The large, non-figurative sign (Fig. 18 a) is flanked by two horses, which obviously relate to the sign (these are the only major figures here) and, thus, offer a clue to the meaning of the panel due to the well-documented role of the horse as the image of the solar year (cf. Chapter V). Significantly, the arrangement of the two horses casts them as antithetic, even as a study in contrasts, which is to say, as two opposite halves of the year. Three features indicate that the horse on the right (Fig. 18 a) stands for the sun in the fall half of the year: partly because it is turned inward, toward the back of the gallery; partly because the figure adopts a sloping position and is at the very bottom of the wall, with its neck lowered and the muzzle directly at floor level (even the ears are shown as drooping); and partly because the animal’s body is marked with three large, quite visible wounds (just as blood flows from the nostrils), emphasizing the association with winter and the demise of the solar year. By contrast, the left-hand horse suggests the spring half of the year for the direct opposite reasons: it is turned outward, toward the front of the cave; its pose is strident; and, it is situated high up, on a section of the wall that is suspended from the ceiling. Because the large red sign constitutes the pivotal axis between these two images of winter and summer, we may fairly hypothesize that it conveys a message about seasonal change, articulating a principle that rules seasonal transformation. In fact, the sign makes a striking presence that may well agree with such a normative function. Located in a low, rough and inhospitable corridor (obstructed, at the far end, by an ancient collapse), the large and lucid sign with its neatly drawn, quasi-geometric appearance stands out as a striking testimony to a concept of order that we may call specifically human, a principle that is essentially different from the natural disorder of the cave-world as presented by the roughness of the low, collapsing and impassable corridor. The sign also differs essentially from the associated figurative art, that is, from the images of animals with their circumstantial, biological characteristics; these, too, reflect an underlying order, but only the abstract sign endeavors to explain the distinct, inner workings of that order.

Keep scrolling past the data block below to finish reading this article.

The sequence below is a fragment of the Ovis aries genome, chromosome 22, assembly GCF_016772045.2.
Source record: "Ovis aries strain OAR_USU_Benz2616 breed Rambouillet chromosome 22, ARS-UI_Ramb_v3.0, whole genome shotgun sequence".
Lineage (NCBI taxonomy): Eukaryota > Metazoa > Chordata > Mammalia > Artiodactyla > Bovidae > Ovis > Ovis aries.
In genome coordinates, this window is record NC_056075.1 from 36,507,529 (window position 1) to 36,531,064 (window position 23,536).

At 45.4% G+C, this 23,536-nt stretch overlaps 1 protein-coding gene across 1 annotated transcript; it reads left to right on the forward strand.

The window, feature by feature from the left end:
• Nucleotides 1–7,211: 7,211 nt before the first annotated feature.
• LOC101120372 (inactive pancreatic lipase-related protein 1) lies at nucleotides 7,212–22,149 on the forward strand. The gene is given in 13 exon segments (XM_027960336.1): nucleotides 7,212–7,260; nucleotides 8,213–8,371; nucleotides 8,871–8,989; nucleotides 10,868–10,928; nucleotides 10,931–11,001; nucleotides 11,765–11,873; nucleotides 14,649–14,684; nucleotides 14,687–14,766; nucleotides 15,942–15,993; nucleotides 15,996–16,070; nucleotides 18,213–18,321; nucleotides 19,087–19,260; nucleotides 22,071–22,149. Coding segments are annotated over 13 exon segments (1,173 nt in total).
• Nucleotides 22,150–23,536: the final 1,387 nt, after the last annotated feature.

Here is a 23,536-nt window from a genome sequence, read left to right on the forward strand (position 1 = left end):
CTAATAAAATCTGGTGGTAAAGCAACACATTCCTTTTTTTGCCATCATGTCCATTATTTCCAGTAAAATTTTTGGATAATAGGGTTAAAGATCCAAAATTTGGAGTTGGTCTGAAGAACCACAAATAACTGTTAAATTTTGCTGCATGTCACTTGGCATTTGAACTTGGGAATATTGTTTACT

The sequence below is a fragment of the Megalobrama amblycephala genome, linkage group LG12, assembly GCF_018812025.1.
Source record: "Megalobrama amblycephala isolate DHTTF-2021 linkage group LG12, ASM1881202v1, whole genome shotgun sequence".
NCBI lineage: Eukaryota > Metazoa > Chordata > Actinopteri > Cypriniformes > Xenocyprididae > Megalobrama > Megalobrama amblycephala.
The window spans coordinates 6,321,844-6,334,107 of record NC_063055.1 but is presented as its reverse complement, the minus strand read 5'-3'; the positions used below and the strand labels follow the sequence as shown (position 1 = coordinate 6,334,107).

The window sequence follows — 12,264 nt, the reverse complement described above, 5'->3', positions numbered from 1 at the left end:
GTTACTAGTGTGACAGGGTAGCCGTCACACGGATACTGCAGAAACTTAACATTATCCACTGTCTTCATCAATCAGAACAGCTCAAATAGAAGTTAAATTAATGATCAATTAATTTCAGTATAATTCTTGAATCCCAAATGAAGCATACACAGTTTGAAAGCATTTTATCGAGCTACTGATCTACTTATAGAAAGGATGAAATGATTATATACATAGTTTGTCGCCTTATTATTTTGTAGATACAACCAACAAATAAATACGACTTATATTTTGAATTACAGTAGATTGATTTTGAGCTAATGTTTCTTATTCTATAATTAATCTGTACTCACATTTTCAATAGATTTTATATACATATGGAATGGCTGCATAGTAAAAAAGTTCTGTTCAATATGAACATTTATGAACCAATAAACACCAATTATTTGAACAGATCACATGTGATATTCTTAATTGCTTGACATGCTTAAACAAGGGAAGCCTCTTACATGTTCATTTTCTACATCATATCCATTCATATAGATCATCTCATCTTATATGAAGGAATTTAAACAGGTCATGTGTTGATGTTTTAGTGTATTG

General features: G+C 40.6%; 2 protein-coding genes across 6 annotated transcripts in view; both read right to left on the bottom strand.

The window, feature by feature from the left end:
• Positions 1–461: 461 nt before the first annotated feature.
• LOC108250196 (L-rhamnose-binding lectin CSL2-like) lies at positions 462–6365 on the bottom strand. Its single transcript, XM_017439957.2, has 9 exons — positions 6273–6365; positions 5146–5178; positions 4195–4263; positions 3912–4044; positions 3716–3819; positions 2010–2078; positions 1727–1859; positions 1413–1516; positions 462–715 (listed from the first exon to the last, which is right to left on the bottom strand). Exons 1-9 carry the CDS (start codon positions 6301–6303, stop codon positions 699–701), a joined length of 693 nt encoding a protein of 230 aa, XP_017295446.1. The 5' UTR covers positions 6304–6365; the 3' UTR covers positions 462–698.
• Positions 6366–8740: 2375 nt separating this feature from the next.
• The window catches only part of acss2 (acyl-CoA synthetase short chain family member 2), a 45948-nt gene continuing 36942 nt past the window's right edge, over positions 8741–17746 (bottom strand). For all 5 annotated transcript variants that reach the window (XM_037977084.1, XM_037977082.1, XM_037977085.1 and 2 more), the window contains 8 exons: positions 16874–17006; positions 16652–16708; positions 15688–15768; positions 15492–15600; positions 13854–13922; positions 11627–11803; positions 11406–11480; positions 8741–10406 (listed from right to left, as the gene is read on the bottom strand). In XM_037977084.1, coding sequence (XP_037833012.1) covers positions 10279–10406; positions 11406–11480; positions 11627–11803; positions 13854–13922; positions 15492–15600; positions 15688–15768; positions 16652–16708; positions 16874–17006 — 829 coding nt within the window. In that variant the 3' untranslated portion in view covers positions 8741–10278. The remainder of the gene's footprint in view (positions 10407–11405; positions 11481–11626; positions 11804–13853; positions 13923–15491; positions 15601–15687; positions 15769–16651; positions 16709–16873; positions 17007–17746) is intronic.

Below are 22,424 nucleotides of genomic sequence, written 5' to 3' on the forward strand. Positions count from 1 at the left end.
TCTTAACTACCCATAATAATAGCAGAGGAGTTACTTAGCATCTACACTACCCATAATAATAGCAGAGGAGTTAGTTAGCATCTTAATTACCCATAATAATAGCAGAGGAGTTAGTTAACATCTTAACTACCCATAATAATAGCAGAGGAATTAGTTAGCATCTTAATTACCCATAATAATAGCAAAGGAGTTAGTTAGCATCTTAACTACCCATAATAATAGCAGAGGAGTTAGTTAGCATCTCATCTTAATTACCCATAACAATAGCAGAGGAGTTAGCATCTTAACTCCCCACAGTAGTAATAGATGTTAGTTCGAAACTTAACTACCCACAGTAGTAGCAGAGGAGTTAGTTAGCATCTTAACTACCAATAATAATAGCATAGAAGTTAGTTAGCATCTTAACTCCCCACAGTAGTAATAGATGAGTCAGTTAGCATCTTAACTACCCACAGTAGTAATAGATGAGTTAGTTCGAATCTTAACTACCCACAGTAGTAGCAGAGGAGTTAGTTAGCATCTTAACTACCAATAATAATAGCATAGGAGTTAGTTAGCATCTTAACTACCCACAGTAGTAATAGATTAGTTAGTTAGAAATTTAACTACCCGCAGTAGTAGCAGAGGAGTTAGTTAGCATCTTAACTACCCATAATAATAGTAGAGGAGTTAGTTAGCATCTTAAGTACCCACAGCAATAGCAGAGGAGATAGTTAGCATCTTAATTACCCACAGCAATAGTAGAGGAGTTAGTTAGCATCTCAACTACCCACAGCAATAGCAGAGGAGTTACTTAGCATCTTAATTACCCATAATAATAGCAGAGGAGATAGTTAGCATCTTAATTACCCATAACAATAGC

For a beginning, the Castillo sign establishes the relationship between the particular topographic setting and the cave at large through the orientation of the symmetrical wings that flank the sign’s central section, as the left one extends toward the innermost cave, the right one toward the opening and the outside world; thus, the sign evokes the span of time between the by-gone, under-world of chaos and the present, upper-world of order. In seasonal terms, the testimony of the two horses also speaks for the reading of the two wings of the ideogram as winter (innermost, left) and summer (outermost, right). This, in turn, may explain why each segment is bordered (toward the center) by a vertical band that is sectioned into six spaces, quite likely standing for the number of months in each half-year. We may, then, assume that the sign’s middle section relates to spring and/or fall, depending on the direction in which it is read (Fig. 18 b). Thus, time and space unite in the design of this mandala.